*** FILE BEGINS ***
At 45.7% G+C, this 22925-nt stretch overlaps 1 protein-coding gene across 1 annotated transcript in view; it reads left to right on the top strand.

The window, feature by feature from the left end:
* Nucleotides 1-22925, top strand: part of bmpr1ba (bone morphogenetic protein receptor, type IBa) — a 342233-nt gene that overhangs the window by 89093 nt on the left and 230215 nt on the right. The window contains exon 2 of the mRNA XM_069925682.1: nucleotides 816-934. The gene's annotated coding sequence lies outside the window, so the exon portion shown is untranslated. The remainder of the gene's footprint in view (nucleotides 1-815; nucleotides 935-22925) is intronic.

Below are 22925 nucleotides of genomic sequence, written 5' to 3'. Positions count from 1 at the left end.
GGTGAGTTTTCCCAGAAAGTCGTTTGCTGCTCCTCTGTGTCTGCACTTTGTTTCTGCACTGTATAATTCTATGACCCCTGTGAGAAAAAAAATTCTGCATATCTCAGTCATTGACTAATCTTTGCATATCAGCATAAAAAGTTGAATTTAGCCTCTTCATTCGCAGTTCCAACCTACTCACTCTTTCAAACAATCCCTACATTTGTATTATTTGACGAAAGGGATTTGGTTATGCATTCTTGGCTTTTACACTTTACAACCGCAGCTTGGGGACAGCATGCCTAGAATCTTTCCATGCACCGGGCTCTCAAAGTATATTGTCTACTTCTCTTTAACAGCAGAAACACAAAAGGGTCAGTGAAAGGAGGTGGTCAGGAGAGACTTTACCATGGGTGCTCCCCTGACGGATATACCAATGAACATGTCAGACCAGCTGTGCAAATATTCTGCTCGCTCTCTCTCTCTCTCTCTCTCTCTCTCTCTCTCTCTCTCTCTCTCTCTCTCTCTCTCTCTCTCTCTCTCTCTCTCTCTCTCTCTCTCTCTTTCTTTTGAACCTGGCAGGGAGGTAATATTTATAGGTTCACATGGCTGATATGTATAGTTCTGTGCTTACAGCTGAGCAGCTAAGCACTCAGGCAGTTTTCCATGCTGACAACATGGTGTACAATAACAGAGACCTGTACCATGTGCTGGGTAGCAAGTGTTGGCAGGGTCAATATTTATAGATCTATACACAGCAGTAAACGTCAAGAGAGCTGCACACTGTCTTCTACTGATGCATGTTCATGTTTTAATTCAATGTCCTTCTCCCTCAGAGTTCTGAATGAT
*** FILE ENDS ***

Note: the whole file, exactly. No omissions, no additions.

At 45.7% G+C, this 22925-nt stretch overlaps 1 protein-coding gene across 1 annotated transcript in view; it reads left to right on the top strand.

The window, feature by feature from the left end:
* Nucleotides 1-22925, top strand: part of bmpr1ba (bone morphogenetic protein receptor, type IBa) — a 342233-nt gene that overhangs the window by 89093 nt on the left and 230215 nt on the right. The window contains exon 2 of the mRNA XM_069925682.1: nucleotides 816-934. The gene's annotated coding sequence lies outside the window, so the exon portion shown is untranslated. The remainder of the gene's footprint in view (nucleotides 1-815; nucleotides 935-22925) is intronic.

Below are 22925 nucleotides of genomic sequence, written 5' to 3'. Positions count from 1 at the left end.
GGTGAGTTTTCCCAGAAAGTCGTTTGCTGCTCCTCTGTGTCTGCACTTTGTTTCTGCACTGTATAATTCTATGACCCCTGTGAGAAAAAAAATTCTGCATATCTCAGTCATTGACTAATCTTTGCATATCAGCATAAAAAGTTGAATTTAGCCTCTTCATTCGCAGTTCCAACCTACTCACTCTTTCAAACAATCCCTACATTTGTATTATTTGACGAAAGGGATTTGGTTATGCATTCTTGGCTTTTACACTTTACAACCGCAGCTTGGGGACAGCATGCCTAGAATCTTTCCATGCACCGGGCTCTCAAAGTATATTGTCTACTTCTCTTTAACAGCAGAAACACAAAAGGGTCAGTGAAAGGAGGTGGTCAGGAGAGACTTTACCATGGGTGCTCCCCTGACGGATATACCAATGAACATGTCAGACCAGCTGTGCAAATATTCTGCTCGCTCTCTCTCTCTCTCTCTCTCTCTCTCTCTCTCTCTCTCTCTCTCTCTCTCTCTCTCTCTCTCTCTCTCTCTCTCTCTCTCTCTCTCTCTTTCTTTTGAACCTGGCAGGGAGGTAATATTTATAGGTTCACATGGCTGATATGTATAGTTCTGTGCTTACAGCTGAGCAGCTAAGCACTCAGGCAGTTTTCCATGCTGACAACATGGTGTACAATAACAGAGACCTGTACCATGTGCTGGGTAGCAAGTGTTGGCAGGGTCAATATTTATAGATCTATACACAGCAGTAAACGTCAAGAGAGCTGCACACTGTCTTCTACTGATGCATGTTCATGTTTTAATTCAATGTCCTTCTCCCTCAGAGTTCTGAATGAT